OMG Rachel Bloom talked to us!

Notorious RB! As you likely know because you, like me, have been humming “I’m So Good At Yoga since October 2015, Rachel Bloom co-created and stars as Rachel Bunch in the buh-RILLIANT, joyous, and opposite-of-sexist Crazy Ex-Girlfriend, for which she has racked up impressive comedy awards include a Golden Globe and a Critics’ Choice.

Before that, our heroine toiled in the hilarity trenches: from head-writing/directing NYU’s sketch comedy group Hammerkatz to working at UCB to being ROOMMATES WITH ILANA GLAZER to creating a sidesplitting series of songs/videos/albums including the instant classics “I Steal Pets” and “Historically Accurate Disney Princess Song.” Then came Crazy Ex-Girlfriend and its magical journey from half-hour Showtime pilot to legit CW hit. Then came GOLD ComedyTM!

We asked, she answered, we died.

Why would you encourage girls and women to find their funny and share it with the world?

Women make up more than half the world yet still have a long way to go as far as representation in the media and in comedy. It’s only in the past few years that we’ve become fully aware of this—and now, there is a focus on giving women voices onstage, in front of the camera, and behind it too. Take advantage of it!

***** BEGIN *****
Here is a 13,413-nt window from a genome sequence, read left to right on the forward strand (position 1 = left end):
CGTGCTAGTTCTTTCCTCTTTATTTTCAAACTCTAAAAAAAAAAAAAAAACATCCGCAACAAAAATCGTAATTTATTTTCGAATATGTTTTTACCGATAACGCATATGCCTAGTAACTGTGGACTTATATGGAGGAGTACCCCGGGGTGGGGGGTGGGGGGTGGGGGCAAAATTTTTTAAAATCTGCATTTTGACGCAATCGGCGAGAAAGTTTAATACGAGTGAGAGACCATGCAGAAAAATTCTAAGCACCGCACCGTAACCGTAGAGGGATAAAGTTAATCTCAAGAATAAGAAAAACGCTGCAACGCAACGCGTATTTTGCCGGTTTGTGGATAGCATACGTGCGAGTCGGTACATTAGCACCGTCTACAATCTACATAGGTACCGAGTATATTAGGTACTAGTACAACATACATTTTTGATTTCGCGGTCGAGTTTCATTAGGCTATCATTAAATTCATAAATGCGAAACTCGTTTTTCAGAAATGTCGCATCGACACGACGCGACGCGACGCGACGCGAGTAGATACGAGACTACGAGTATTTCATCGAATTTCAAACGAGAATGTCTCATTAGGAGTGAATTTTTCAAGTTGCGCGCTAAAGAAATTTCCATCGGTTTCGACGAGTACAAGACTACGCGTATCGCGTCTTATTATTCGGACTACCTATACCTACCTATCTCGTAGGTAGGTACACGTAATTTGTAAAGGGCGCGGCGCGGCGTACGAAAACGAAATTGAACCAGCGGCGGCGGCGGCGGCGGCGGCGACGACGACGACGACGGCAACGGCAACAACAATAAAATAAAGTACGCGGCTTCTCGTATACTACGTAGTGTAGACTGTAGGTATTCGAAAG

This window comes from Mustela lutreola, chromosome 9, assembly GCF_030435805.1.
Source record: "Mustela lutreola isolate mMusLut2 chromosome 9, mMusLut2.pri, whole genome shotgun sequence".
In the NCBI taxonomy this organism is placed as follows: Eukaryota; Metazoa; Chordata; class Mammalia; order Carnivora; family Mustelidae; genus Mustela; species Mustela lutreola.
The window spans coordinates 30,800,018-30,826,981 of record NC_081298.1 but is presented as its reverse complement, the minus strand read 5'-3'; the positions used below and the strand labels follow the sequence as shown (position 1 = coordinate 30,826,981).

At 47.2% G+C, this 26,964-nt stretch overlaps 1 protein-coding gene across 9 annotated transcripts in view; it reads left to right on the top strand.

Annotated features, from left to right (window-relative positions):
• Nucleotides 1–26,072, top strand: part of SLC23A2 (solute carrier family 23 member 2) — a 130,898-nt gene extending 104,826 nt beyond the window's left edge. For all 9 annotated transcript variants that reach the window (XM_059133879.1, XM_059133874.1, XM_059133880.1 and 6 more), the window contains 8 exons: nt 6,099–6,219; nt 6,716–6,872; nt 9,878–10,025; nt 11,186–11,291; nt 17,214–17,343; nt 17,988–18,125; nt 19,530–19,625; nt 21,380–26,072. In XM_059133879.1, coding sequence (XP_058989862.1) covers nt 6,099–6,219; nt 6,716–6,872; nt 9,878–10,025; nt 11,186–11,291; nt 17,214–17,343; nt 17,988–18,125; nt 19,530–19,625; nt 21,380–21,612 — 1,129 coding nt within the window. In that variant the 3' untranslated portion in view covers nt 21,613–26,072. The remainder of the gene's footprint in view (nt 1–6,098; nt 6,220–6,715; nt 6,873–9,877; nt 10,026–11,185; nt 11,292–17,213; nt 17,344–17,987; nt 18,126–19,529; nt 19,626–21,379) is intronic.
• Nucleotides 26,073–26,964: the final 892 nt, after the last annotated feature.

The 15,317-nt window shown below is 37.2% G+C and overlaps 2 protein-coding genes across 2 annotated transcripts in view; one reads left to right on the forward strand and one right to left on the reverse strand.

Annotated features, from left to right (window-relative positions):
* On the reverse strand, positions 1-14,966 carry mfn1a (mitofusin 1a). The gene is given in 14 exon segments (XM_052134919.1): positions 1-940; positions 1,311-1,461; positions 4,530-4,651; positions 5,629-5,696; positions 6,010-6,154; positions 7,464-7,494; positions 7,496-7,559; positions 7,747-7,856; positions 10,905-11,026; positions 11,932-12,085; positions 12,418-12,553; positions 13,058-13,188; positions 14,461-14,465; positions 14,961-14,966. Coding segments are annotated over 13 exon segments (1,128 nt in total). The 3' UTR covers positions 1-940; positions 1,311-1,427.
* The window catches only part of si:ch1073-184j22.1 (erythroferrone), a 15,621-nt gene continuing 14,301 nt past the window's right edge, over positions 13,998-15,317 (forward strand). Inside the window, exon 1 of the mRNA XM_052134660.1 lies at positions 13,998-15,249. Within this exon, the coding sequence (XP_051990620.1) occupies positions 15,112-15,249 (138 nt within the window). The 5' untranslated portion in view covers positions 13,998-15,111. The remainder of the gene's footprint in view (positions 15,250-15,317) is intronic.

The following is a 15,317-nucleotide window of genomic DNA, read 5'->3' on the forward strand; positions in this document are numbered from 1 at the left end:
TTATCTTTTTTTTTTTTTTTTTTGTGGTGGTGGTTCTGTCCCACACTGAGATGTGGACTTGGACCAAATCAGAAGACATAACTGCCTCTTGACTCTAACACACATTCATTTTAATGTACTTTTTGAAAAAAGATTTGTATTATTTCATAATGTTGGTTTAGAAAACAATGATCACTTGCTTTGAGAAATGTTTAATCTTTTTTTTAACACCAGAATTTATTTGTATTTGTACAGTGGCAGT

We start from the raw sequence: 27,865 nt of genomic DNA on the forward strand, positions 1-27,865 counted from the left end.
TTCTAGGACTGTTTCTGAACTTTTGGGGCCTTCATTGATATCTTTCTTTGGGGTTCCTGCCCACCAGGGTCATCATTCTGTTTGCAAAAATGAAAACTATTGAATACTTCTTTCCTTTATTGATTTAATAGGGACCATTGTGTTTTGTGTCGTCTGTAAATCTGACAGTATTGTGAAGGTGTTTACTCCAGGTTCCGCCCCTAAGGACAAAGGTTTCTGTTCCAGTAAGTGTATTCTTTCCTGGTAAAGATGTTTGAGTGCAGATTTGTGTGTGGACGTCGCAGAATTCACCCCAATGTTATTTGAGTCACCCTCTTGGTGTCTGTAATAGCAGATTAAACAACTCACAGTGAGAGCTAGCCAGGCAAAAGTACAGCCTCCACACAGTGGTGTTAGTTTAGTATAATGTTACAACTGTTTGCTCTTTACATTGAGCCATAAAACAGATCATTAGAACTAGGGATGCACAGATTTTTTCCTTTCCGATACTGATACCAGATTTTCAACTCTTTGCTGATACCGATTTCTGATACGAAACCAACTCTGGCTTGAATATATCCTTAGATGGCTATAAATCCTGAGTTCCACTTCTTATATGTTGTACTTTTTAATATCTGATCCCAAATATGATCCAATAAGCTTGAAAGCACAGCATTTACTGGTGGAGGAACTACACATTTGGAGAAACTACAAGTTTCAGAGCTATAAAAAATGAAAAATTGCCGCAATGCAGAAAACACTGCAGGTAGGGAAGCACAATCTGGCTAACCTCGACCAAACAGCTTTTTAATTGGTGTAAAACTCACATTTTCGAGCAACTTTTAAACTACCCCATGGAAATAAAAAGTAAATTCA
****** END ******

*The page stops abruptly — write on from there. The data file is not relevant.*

What are some things girls and women can do to find their funny?

The tips I’d have for women going into comedy are the same tips I’d have for anybody: find a community of people that you can both look up to and use to have a safe space to fail. Trying your best and safely failing are the only ways you get good at anything. Don’t be shy about letting your voice be heard. You don’t have to scream, but you do have to have inner confidence (even if, at the beginning, it’s a “fake it ’till you make it” type thing).

Favorite response to “Women aren’t funny”?

Uch, I can’t even waste my time speaking to you.

What would you tell your teenage self about why you do comedy?

Comedy is a way for me to flip the bird to all of the structures, norms, and stereotypes I felt like I had to fit into as a kid.

On your deathbed, what transcendent advice would you croak to aspiring funny girls/women?

Don’t be afraid because we’re all going to die anyway so nothing ultimately matters THAT much. Sorry, was that not helpful?

Read Lynn’s bio here.